Wheels that fail have usually two things in common:
- The spoke tension is uneven
- The spoke tension is low
Both are signs of poorly built wheels. In theory, you could have a wheel where:
- The spoke tension is even
- The spoke tension is low
...but you almost never see such wheels, because even spoke tension is a sign of a wheel built by a master wheelbuilder, and those master wheelbuilders tighten the spokes all the way to the recommended tension. (I have had such a wheel once, it was the first wheel I built and I didn't have a tensiometer back then so spoke tension was perfectly even but unfortunately too low.)
You can catch uneven spoke tension by plucking the spokes. If you find a spoke that doesn't ping at all but is completely loose, the wheel is already about at most 100 km away from destruction. If the "ping" sounds is of the same pitch on all spokes, the wheel is good, but if you can hear variation of pitch the wheel is bad.
If you ever find a wheel with low but even spoke tension, you may not be able to diagnose it by plucking the spokes unless you have a reference wheel with identical spoke lengths and thicknesses where the spokes are tightened to the proper tension. But you can immediately diagnose the health of such a wheel by using a tensiometer and finding that the spoke tensions are too low. So yes, tensiometers can diagnose more things than an untrained ear can when plucking the spokes.
Generally the main failure mode of concern is total and complete loss of tensions in all spokes (may happen if tension in sufficiently many spokes is too low), or spokes snapping (happens for poorly built wheels that have not been stress relieved or spoke tensions are uneven or maybe even too low).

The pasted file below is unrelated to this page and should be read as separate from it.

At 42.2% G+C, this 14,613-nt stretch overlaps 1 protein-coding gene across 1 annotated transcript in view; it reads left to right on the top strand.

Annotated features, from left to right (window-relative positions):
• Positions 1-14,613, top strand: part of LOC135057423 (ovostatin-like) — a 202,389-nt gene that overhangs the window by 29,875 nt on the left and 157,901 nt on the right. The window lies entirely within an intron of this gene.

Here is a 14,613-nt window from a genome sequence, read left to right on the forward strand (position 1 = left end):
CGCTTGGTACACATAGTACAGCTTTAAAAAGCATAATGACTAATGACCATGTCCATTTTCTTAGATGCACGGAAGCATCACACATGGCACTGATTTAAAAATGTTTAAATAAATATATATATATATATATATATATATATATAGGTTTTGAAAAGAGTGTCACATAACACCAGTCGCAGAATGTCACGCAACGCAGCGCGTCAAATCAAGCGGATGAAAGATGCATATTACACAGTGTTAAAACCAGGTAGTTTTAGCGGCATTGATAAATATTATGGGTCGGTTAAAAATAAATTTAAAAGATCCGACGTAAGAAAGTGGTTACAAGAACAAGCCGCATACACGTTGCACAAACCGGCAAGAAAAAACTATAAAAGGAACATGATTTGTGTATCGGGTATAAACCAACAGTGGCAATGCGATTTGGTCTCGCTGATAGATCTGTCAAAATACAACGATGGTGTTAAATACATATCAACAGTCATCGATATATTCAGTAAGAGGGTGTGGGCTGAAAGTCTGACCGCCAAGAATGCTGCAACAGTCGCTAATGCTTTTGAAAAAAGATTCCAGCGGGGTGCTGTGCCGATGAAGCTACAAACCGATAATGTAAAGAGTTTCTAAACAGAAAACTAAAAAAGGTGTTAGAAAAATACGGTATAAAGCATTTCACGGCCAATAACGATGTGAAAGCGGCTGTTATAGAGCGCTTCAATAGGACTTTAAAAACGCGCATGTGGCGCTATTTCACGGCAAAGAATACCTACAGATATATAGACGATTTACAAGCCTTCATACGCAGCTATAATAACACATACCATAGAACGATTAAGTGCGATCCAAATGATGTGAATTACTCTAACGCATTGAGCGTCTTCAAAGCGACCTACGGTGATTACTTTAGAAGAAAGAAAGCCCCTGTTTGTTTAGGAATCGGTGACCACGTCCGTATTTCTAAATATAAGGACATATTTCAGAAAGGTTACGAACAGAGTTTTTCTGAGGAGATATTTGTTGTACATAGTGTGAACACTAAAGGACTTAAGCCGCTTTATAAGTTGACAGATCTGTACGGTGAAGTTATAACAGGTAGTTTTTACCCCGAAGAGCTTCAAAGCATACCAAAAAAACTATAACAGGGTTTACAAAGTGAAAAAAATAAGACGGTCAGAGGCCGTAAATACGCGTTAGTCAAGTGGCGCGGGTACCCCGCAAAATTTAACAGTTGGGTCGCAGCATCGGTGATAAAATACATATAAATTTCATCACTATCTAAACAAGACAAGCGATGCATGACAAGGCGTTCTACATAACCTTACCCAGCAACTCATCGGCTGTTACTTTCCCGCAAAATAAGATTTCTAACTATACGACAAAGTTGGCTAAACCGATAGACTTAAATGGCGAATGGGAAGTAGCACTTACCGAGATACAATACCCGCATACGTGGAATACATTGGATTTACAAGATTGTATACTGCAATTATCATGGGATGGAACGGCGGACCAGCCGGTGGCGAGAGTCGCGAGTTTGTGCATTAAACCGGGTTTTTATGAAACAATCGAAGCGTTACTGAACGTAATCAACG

The only form of out of trueness that may grow without a total and complete loss of tension in all spokes being a realistic danger is that the spokes have residual twist. That goes away in short time, you hear pinging from the spokes when riding the bike, but if the spokes are sufficiently tight, the out of trueness doesn't grow unbounded but rather results in some residual out of trueness after the residual twist is gone. Most likely you won't even notice it, you just notice the pinging sounds from the spokes. This may annoy you if you run high mechanical advantage rim brakes with very minor pad gap, but may not annoy you if you run disc brakes. However, in 99% of cases if the spokes ping and residual twist goes away, it is a sign that the wheel is poorly built, which means the spoke tensions are most likely both uneven and low, so the wheel is prone to failure in that case too: the failure mode is total and complete loss of tension in all spokes.
Properly built wheels need no truing, ever. You build the wheel once, to high and even spoke tension, and it never needs any adjustment anymore. Learn yourself how to build high quality wheels if you find your wheels need continuous adjusting of spoke tensions. You may start by reading The Bicycle Wheel by Jobst Brandt.